Numerous artists have asked about using acrylic mediums and gels to preserve dried organic materials, such as grasses and flowers. After one such phone conversation, we began our first test, which involved layering dry peony petals over and under thick layers of Soft Gel Gloss. The petals were from a blossom that dried in a vase and held its form for months on a work desk, the Soft Gel came from our testing room where a piece of glass offered the perfect substrate. The peony petal test began years ago and it continues to evolve. This sparked in us a desire to try more acrylics with other plant specimens. In brief, we found that how the plant is dried makes a difference. Results can be unpredictable, and changes are going to happen as plant parts and acrylic evolve together over time. Although embedding plant pieces into acrylic films might slow down the natural aging of the organic materials, it will not create a time capsule with perfect preservation and might even encourage change. Acrylic gels and mediums do not provide UV protection. Further, acrylic contains water, and dry acrylic films are porous. Once acrylic is dry, moisture may still move in and out of the dry film depending upon ambient humidity. If the moisture in acrylic impacts the plant materials, transformations may occur. This article provides a brief survey of some of our tests and related thoughts and considerations.
We believe it important to first think about the nature of the plant parts themselves, and what you need the acrylic to do. How thick and dimensional are the specimens you plan to use? Will you need a gel to adhere and encase them, or will a thin medium work? Could both be used — a gel for a thicker adhesive layer, and a medium for a final topcoat layer? Keep in mind that a medium is likely to create a thinner film and might even soak into the dried plant material, creating a thinner barrier against potential damage.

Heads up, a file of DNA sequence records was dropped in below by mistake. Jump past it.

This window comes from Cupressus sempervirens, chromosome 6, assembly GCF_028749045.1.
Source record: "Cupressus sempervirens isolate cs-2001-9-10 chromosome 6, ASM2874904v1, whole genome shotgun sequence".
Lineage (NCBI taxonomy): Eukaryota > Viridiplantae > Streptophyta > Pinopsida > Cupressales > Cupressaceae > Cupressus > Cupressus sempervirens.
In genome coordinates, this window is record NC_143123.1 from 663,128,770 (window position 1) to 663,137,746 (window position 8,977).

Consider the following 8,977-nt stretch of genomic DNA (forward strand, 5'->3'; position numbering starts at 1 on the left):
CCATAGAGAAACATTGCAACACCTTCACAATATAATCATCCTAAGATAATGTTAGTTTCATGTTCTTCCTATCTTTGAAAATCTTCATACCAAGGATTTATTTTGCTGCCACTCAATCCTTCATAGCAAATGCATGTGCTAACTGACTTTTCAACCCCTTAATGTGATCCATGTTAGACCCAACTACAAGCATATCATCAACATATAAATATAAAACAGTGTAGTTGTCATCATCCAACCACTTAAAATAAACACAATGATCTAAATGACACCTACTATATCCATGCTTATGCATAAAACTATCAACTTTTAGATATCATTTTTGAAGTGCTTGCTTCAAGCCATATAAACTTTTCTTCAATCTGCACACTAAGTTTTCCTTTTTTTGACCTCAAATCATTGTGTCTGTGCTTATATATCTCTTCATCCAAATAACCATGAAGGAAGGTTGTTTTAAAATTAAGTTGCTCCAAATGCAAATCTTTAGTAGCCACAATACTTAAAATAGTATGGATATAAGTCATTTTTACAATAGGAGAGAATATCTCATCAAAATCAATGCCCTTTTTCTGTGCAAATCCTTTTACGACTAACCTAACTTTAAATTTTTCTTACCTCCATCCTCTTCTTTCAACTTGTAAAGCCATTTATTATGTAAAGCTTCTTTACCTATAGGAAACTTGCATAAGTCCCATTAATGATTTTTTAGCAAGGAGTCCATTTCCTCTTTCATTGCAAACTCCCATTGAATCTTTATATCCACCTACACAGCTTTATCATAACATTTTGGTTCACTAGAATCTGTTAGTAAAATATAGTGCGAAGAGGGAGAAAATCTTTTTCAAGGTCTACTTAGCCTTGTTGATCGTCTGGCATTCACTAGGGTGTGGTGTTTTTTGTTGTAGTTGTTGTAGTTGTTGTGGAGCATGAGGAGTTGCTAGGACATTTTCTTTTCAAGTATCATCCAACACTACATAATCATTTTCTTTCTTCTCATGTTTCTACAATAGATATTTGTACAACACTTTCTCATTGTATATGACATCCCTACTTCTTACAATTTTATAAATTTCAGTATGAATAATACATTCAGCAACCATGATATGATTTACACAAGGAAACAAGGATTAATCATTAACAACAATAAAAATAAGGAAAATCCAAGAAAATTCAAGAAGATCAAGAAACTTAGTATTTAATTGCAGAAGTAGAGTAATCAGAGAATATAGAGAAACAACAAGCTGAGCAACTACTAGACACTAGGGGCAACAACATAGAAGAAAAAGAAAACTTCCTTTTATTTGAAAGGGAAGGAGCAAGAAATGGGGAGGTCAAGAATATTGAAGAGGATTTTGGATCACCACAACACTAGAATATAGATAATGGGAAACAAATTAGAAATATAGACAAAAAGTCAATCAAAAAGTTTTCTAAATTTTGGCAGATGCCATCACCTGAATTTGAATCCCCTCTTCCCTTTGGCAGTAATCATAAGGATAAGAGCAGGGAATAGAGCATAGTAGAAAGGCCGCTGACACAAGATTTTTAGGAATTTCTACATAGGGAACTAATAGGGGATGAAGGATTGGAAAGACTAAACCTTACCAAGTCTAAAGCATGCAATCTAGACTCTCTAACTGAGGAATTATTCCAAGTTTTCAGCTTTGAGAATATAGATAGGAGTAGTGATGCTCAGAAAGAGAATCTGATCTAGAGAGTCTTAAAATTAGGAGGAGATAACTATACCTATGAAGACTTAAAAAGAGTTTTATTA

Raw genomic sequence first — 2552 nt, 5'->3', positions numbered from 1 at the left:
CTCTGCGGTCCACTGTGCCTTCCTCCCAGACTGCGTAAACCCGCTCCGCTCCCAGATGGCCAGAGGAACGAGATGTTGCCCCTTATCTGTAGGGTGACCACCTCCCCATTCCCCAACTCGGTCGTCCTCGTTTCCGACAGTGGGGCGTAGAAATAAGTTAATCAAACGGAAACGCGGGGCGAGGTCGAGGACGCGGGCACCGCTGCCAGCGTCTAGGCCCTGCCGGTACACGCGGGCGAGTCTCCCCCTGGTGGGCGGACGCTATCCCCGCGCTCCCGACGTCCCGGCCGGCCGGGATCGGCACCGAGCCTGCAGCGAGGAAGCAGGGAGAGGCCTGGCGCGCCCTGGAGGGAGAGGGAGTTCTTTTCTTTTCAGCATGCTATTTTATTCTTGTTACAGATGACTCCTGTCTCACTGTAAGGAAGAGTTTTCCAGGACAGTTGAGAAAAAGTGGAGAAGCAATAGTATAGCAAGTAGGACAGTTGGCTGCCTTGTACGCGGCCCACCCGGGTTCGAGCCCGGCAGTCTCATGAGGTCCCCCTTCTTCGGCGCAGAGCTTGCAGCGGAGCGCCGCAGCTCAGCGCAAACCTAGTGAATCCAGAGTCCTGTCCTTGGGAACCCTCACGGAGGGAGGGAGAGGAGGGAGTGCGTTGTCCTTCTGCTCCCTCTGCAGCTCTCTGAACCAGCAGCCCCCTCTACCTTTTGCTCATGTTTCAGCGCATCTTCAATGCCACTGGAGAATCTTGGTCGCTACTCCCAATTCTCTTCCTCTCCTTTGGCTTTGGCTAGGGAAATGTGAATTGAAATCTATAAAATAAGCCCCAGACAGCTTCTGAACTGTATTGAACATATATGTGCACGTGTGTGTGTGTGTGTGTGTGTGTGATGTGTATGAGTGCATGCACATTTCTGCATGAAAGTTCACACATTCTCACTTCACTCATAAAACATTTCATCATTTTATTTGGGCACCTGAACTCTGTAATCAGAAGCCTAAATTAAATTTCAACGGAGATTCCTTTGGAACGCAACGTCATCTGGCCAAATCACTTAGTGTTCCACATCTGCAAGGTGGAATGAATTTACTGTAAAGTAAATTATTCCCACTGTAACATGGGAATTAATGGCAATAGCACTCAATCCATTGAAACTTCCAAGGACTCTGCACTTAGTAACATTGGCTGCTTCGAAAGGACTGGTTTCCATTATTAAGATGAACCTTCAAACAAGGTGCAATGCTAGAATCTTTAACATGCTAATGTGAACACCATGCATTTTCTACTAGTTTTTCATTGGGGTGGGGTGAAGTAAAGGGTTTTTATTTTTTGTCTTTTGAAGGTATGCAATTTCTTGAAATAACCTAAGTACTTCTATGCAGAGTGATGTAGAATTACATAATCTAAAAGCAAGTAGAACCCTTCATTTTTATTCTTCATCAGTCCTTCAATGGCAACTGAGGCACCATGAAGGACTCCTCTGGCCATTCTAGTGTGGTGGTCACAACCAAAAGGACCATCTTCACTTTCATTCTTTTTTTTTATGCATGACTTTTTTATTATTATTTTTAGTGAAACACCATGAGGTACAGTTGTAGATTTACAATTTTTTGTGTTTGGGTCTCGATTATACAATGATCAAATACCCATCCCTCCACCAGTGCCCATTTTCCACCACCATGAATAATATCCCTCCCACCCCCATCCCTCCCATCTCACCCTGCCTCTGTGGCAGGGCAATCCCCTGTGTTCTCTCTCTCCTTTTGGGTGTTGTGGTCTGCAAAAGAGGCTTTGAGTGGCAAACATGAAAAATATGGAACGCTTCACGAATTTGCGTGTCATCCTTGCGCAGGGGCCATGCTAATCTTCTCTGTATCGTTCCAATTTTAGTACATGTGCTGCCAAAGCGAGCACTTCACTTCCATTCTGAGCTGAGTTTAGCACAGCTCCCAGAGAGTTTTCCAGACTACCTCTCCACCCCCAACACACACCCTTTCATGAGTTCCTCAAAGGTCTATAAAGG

Our organic test specimens are mostly from plants growing near us in Upstate New York: flowers, grasses, and tree leaves. Our tests were done on gessoed canvas and on glass (to create gel skins). We skim coat applied the gesso so there was less canvas texture to compete with the delicate petal forms.
Acrylic films remain porous, and moisture can both enter and leave a dry film. This is a consideration with plant parts, as exposure to moisture could speed up change. Thicker applications are more likely to pull color from organic objects and might temporarily cloud when atmospheric moisture is high. In addition, there is a possibility that thickly applied gels may yellow a little with time. As anyone who has experimented with acrylic gels knows, it is also very easy to introduce bubbles during application and those bubbles may stay in your composition (see image 16-I in addendum).
Images 2 & 3: Air dried Rugosa Rosa petals encased in High Solid Gel Gloss with a palette knife on gessoed canvas. Petals were pushed into the first layer of gel, and immediately covered with a second layer. Note the difference in color and form between these petals and those below which were press dried flat and secured with a medium. Left: wet gel July 14, 2023; Right: dry gel, September 13, 2023.